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God weeps for Flint

What is happening in Flint is depraved indifference. That is why it is a religious issue.

Credit: Linda Parton, via Shutterstock
Credit: Linda Parton, via Shutterstock

Credit: Linda Parton, via Shutterstock

When I think about what is going on in Flint, Michigan — to coin a phrase: it makes me wanna holler.

It all started when a cheaper municipal water supply was chosen for Flint — the Flint River. The river water corroded the city’s pipes.

In 2015, 112 children of the 3,340 tested – or 3.3 percent – had a blood lead level of at least 5 micrograms, according to data collected by Michigan health authorities.

It is nothing less than a toxic (literally) mix of governmental incompetence and apathy. It is the reckless endangerment of an American city of 100,000 people — especially its children.

Did I mention that Flint is mostly black, with a poverty rate of about forty percent? And that the residents of Flint are still paying for their water, though they have no idea when it will be safe again?

Some of you might remember Flint. It “starred” in Michael Moore’s film, “Roger & Me,” in which he chronicled his hometown’s decline, due to General Motors closing its factories and putting tens of thousands of people out of work. Michael continues to advocate for his hometown.

But it is not just Flint. There are hazardous lead levels in Durham and Greenville, NC; in Columbia, SC; and in Jackson, MS.

Eighteen cities in Pennsylvania, and eleven in New Jersey, might have an even higher share of children with dangerously elevated levels of lead than Flint. This health crisis has gone on for decades.

And then, there’s my own hometown — Bethpage, New York, in the middle of Long Island.

For a long time, the pride of Bethpage was the Grumman Aircraft Engineering Corporation, a leading producer of military and civilian aircraft.

Grumman produced the F-14, space vehicles, surveillance aircraft, and civilian corporate jets. Many of my neighbors worked at Grumman.

But here is what no one seemed to know. Grumman used chlorinated hydrocarbons to clean metal parts of aircraft prior to painting. They disposed the waste chemicals in sumps. The chemicals drained into the soil.

In the early 1970’s, Grumman employees noticed that the water on the site tasted strange. It had a bad odor. It was discovered that the Grumman water well system was contaminated by trichloroethene (TCE).

The Bethpage Community Park, where we used to play, is adjacent to Grumman. There are significant levels of PCBs and TCE in its soil.

The contamination spread. According to some estimates, there is now a thirteen square mile plume of underground contamination that has emanated from Bethpage. It is more than sixty stories below ground. It threatens adjacent towns.

Bethpage has had a major cancer problem for years. How many of my former neighbors, and how many of my friends’ parents, should have “Grumman” as the cause of death on their death certificates?

Grumman’s technology helped put a man on the moon.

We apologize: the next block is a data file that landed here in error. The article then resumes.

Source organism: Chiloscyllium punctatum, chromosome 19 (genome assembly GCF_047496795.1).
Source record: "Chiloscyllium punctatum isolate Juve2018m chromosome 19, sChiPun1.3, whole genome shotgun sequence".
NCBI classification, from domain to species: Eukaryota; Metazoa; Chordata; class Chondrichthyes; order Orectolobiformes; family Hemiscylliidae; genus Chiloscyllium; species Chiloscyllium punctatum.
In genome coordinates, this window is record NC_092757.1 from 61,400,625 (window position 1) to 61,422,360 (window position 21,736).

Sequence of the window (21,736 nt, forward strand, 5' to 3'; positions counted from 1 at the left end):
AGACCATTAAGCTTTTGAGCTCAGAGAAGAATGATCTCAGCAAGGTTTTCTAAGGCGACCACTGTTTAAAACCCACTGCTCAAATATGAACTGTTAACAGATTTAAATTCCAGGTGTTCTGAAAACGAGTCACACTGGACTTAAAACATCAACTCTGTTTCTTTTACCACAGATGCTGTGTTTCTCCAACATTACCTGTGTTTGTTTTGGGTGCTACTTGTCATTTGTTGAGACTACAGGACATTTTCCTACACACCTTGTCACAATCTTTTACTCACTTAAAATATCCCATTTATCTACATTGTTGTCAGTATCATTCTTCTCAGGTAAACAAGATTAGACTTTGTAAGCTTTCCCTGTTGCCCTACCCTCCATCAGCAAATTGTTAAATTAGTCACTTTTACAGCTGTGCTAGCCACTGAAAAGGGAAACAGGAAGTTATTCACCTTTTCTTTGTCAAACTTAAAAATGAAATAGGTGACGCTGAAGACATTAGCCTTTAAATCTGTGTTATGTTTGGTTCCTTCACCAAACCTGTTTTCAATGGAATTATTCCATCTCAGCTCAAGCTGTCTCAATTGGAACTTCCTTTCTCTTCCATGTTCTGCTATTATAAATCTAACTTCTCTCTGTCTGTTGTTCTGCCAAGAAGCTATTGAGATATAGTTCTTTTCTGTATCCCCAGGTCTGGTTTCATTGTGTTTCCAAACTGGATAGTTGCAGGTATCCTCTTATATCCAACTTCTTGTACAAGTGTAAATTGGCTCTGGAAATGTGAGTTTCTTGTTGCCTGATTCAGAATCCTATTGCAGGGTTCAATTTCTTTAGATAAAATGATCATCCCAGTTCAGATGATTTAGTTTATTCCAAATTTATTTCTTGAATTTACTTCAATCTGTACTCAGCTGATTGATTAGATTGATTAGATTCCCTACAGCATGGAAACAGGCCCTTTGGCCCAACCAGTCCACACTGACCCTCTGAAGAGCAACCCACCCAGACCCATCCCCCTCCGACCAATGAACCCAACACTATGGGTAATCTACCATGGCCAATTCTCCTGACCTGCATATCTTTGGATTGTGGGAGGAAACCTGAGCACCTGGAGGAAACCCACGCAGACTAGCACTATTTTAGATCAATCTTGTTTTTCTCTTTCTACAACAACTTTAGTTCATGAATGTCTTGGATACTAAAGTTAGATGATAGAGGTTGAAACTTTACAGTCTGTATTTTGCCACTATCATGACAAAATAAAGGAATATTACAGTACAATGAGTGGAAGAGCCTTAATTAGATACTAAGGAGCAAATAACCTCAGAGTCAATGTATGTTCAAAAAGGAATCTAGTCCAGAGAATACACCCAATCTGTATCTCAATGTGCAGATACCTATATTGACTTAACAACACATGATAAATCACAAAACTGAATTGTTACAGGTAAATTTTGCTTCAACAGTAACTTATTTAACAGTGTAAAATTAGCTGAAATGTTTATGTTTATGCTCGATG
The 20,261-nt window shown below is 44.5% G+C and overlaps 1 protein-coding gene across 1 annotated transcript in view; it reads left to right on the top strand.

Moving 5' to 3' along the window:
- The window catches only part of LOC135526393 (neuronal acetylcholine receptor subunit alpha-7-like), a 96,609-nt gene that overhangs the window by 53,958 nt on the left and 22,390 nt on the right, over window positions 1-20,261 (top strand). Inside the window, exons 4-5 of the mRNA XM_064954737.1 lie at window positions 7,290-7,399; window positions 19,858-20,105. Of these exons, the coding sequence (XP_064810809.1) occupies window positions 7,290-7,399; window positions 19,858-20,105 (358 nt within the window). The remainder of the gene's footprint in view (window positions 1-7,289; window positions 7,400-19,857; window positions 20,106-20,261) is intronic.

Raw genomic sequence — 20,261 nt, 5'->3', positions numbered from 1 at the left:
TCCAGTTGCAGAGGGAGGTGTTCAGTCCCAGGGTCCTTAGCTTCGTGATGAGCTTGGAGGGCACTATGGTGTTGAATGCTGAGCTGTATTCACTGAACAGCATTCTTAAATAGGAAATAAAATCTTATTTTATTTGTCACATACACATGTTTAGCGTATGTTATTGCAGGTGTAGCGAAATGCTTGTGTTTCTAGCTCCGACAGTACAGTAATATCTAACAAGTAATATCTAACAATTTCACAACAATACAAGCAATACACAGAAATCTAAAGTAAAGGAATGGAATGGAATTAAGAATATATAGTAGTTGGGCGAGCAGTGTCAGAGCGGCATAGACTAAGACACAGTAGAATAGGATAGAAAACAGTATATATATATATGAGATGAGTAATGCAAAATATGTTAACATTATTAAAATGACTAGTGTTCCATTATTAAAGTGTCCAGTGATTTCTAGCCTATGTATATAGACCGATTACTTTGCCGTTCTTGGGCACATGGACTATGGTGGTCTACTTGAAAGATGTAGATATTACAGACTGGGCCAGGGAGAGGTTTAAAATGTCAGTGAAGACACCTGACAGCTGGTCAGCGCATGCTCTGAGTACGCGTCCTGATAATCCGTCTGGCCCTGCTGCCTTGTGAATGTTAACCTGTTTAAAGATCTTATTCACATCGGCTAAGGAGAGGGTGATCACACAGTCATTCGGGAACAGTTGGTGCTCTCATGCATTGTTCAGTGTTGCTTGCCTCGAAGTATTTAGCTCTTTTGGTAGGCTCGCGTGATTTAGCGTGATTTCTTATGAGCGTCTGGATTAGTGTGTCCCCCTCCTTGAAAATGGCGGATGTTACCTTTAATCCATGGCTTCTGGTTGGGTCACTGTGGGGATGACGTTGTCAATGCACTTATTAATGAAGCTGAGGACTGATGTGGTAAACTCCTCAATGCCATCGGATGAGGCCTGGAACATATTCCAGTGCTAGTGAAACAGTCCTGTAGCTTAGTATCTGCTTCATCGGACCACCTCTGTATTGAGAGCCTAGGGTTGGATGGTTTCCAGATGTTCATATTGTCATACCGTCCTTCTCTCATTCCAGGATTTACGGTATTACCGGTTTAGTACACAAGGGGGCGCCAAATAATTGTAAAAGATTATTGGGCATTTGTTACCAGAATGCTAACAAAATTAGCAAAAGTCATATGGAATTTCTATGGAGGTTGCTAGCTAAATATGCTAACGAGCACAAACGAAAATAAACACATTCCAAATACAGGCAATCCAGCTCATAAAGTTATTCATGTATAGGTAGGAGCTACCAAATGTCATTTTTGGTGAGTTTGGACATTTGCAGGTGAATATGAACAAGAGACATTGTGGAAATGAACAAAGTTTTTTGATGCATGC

That’s cool.

But what good is putting a man on the moon if people are getting poisoned in your own neighborhood back on earth?

Back to Flint.

The religious communities in Flint have done an outstanding job of responding to this crisis.  Catholic Charities is giving out water and food. The Flint Jewish Federation is collecting water and water filters. The Michigan  Muslim Community Council has distributed more than 120,000 bottles of clean water.

As well they should — because this is a religious issue.

Guess where polluting facilities and environmental hazards are most likely to be found?

Near poor and minority neighborhoods.

They become environmental ghettos.

Because, after all — who cares?

What would the Bible say?

“Do not rob the wretched because he is wretched; do not crush the poor man in the gate; For the LORD will take up their cause and despoil those who despoil them of life.” (Prov. 22:22)

I don’t often quote the New Testament, but here goes: “Truly, I say to you, as you did it to one of the least of these my brothers, you did it to me.” (Matt. 25:40)

Or, what would Moses Maimonides, the medieval Jewish philosopher, say?

Remember: Maimonides’ day job was as a physician. (Check out the various books on this subject by Fred Rosner).

Maimonides wrote widely on medical topics. Consider his “Treatise on Asthma.”

“The first thing to consider…is the provision of fresh air, clean water, and a healthy diet…City air is stagnant, turbid, and thick, the natural result of its big buildings, narrow streets, the refuse of its inhabitants…one should at least choose for a residence a wide-open site…living quarters are best located on an upper floor…and ample sunshine…. Toilets should be located as far as possible from living rooms. The air should be kept dry at all times by sweet scents, fumigation, and drying agents. The concern for clean air is the foremost rule in preserving the health of body and soul.” 

Even back in the 1100s, Maimonides realized that cities can make you sick.

Why? Because the water supply can become contaminated by raw sewage.

The result: dysentery and cholera.

Back in the beginning of creation, says an old Jewish legend, God told humanity: “I made other worlds before this one. They didn’t work out. This is the last one that I am making. Don’t blow it.”

Right about now, God is looking at what is happening in Flint.

And God is weeping.